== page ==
Take, for example, the nicknaming that Gunnery Sergeant Hartman does at the beginning of the text. The first thing that the Marine Drill Instructor does when the recruits arrive is to rename them, turn them into supposedly transparent metaphors, metaphors that somehow characterize each recruit. These first few scenes are where "Joker," "Gomer Pyle," and "Cowboy" are "born" (Hartman will, in fact, on the last day of boot camp tell Gomer that he is "born again hard.") Later in the novel, the former recruits engage in naming themselves, nicknaming "Rafter Man, "Crazy Earl," and "Mr. Payback," fellow marines who are named in the context of the war, and "Zipper Heads" and "gooks," the Vietnamese enemy. One of the things that happens over the course of this novel is that power is linked to who names things, who gets to create the dominant metaphors. In boot camp it is Sergeant Hartman who has this power; in Vietnam the former recruits, now "grunts," at least have acquired the power to nickname each other, their enemy, and the people responsible for their fighting (who they call "lifers" and "REMFs"). Power is fought over the right to call something something, and therefore legitimize it, regardless of whether it is for or against the system, the "green machine." Naming things is tied up to the business of writing history, that is, the act of naming is the business of writing history so that history is written by those who get the chance and have the power to name. This naming, which the text demonstrates is arbitrary, implies a chance relationship in terms of the relationship between objects in the world and what they are called, because obviously objects can be called one thing when one group is in power and something different when another group is in power, both names functioning, but in a specific context.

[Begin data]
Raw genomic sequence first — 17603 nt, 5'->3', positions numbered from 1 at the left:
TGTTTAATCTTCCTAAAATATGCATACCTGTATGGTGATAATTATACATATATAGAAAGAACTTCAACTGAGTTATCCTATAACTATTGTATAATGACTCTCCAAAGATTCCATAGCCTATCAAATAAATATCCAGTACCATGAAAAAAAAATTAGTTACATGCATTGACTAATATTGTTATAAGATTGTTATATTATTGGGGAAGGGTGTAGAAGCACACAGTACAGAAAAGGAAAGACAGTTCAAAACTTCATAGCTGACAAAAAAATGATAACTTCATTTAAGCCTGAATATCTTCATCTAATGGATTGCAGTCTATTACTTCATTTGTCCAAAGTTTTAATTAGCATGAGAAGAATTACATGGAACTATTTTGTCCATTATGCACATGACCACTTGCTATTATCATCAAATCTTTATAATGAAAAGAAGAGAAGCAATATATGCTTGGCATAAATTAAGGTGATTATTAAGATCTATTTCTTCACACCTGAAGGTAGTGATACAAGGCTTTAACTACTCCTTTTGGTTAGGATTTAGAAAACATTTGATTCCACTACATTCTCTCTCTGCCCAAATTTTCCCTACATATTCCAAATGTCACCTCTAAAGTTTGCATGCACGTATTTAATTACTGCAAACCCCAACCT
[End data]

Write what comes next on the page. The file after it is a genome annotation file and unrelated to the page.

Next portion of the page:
Another way that The Short Timers undermines fixed notions of history is through repetition, but repetition with a difference. This sense of difference is inscribed in the novel so that, even if you return to a place marked as being a place where history was enacted once, that place is different. For example, in the scene in Hue where Joker and Rafter Man are examining the mass grave, a lot of what happens in the novel is capsulated. First of all, Joker comes to a place where history has allegedly occurred. But the history cannot be exactly written because it is thoroughly contaminated by excess. History is found, but it is overgrown with excess, with "worms," and "damp earth" and excess story-telling. What you get, what is left over, is a monument. And by a monument, what I mean is something of a memorial nature, marking both the passing of and in the honor of something that no longer is. The mass grave becomes a monument to a massacre and also a monument to Joker's cynicism, as he "creates" a text for Stars and Stripes by forming a nuclear family out of the corpses, going so far as to break limbs to get the corpses to fit together, and binding them with barbed wire. It seems to me that a lot of what goes on in this text is what happens to the business of monumentalizing. Over and over in this novel what happens is that characters try to monumentalize things, memorialize them, pay homage to the past and what happens is that these memorials tend to get overrun and altered and so what you are left with (and this is the effect of too many stories being told about the memorials) is the impossibility and necessity of monumentalizing the past: and this unstable process, the novel demonstrates, is "history."